Virgin Atlantic has delayed the return of hundreds of cabin crew by at least a month after hopes of the U.S. travel ban being lifted in September were left in tatters. The airline, whose business is heavily reliant on transatlantic traffic, had been focused on training cabin crew through September for a massive ramp-up in flights by the end of next month.
At the height of the pandemic last year, Virgin Atlantic slashed its cabin crew workforce as the airline teetered on the edge of collapse but had hoped to bring back laid-off flight attendants from early September. This was based on the expected reopening of the United States to British and European travellers.
The travel industry had apparently been briefed by governments on both sides of the Atlantic that the 212(f) travel ban would be lifted next month. That date has now been delayed due to the delta variant which has created a new surge in COVID-19 cases in the United States.
Travel restrictions are unlikely to be eased until the current wave has reached its peak and cases and hospitalisations are at least starting to subside. There remains, however, a great deal of uncertainty of when the Biden administration could rescind the ban.
While airlines had been confident in a September reopening, White House and Whitehall insiders now claim they are actively working on an October date for restrictions to be eased. Some media sources, however, believe the ban won’t now be lifted until nearer Thanksgiving in late November.
Fearing that lifting the ban could prove politically toxic, the White House is working on a policy change that will only allow fully vaccinated foreign travellers who have spent the past 14-days in the United Kingdom, Ireland or Europe’s Schengen zone into the United States.
But there could be further trouble brewing on the horizon because the AstraZeneca COVID-19 vaccine, crucial to the UK’s and Europe’s vaccination campaigns, hasn’t been approved by the U.S. Food and Drug Administration (FDA).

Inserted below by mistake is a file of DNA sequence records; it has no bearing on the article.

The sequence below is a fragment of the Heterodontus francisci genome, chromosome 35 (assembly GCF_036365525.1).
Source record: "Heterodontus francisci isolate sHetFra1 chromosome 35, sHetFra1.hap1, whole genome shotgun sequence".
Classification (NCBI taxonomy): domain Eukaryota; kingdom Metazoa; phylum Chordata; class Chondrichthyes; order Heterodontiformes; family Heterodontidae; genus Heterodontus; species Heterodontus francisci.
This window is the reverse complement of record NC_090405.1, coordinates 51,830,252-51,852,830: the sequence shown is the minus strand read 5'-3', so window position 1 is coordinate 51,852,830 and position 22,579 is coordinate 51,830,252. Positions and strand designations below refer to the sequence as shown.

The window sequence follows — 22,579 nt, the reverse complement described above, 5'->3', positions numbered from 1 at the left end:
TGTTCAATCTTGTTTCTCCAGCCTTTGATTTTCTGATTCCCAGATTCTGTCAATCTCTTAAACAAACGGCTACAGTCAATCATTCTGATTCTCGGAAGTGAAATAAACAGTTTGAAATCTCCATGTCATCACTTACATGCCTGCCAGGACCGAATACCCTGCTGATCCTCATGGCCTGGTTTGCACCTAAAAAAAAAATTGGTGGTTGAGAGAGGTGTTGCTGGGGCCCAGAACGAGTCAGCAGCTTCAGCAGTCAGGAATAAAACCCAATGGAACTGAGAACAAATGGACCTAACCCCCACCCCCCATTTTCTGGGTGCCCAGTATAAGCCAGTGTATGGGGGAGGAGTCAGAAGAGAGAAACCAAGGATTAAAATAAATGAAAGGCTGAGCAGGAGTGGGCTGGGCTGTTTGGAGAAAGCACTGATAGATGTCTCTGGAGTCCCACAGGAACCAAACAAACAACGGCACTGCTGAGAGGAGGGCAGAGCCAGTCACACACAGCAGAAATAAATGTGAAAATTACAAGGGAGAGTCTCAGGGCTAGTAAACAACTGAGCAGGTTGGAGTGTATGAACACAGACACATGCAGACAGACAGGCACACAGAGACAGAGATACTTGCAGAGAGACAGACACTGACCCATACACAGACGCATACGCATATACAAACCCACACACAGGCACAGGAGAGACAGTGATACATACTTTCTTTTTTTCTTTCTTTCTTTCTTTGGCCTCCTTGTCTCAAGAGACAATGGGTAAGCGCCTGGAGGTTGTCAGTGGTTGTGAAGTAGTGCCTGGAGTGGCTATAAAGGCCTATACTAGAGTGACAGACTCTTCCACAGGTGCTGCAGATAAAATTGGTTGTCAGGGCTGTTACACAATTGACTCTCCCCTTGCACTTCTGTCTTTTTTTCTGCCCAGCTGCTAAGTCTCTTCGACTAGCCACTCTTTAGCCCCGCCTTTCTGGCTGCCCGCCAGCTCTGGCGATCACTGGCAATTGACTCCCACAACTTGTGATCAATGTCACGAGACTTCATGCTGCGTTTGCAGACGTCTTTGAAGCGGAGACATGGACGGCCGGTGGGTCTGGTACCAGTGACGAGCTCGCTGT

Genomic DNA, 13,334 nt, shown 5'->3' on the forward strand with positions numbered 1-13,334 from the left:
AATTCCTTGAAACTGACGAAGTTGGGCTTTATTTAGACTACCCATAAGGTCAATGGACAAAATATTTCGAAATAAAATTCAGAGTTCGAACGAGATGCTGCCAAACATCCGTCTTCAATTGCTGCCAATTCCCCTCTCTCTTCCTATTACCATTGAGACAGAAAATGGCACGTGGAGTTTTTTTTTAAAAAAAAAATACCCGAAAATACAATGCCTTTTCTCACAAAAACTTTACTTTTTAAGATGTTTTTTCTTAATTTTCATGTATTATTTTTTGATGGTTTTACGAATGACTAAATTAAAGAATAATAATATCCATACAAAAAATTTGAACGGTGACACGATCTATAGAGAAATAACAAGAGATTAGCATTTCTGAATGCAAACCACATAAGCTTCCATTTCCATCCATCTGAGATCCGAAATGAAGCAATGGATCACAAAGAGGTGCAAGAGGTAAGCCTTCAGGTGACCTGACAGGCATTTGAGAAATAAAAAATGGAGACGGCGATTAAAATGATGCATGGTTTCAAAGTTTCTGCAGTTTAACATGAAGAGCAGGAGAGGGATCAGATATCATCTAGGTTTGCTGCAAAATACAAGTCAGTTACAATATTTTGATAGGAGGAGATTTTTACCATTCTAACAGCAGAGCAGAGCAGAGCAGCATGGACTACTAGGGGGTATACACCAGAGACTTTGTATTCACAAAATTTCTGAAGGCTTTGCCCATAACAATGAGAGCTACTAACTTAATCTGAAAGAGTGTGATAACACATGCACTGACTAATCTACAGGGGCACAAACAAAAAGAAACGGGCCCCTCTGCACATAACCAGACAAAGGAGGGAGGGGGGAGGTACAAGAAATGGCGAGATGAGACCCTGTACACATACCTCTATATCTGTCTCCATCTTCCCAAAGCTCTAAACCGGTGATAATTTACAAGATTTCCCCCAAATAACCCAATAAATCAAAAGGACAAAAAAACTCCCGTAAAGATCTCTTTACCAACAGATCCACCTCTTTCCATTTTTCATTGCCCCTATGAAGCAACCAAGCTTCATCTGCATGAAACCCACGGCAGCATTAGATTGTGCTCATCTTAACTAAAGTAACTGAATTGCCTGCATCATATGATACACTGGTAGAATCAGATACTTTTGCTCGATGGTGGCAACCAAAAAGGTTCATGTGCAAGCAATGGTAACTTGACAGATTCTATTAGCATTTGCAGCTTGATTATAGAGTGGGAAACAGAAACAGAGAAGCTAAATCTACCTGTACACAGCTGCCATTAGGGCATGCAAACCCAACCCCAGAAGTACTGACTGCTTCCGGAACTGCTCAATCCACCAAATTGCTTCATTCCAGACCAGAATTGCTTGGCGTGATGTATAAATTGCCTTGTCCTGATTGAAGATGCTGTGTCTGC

“It’s crucial the US authorities step forward to formally approve the AstraZeneca vaccine as a matter of urgency to enable cross-border mobility,” commented the World Trade & Tourism Council (WTTC) vice president Virginia Messina on Wednesday.
“Unless they give it the green light then the US will effectively remain closed to the vast majority of UK visitors and the many millions around the world who are double-jabbed with the AstraZeneca vaccine,” Messina warned.
In a further sign that airlines are no longer planning for a September restart, Aer Lingus said on Wednesday that it would no longer launch its first transatlantic flights from Manchester to Orlando and New York as planned. Instead, these services won’t now start until December 2021.
Leisure carrier TUI also wiped almost its entire U.S. inventory until the end of October and other major carriers are continuing to adjust transatlantic schedules on a rolling basis.
Mateusz Maszczynski honed his skills as an international flight attendant at the most prominent airline in the Middle East and has been flying throughout the COVID-19 pandemic for a well-known European airline. Matt is passionate about the aviation industry and has become an expert in passenger experience and human-centric stories. Always keeping an ear close to the ground, Matt's industry insights, analysis and news coverage is frequently relied upon by some of the biggest names in journalism.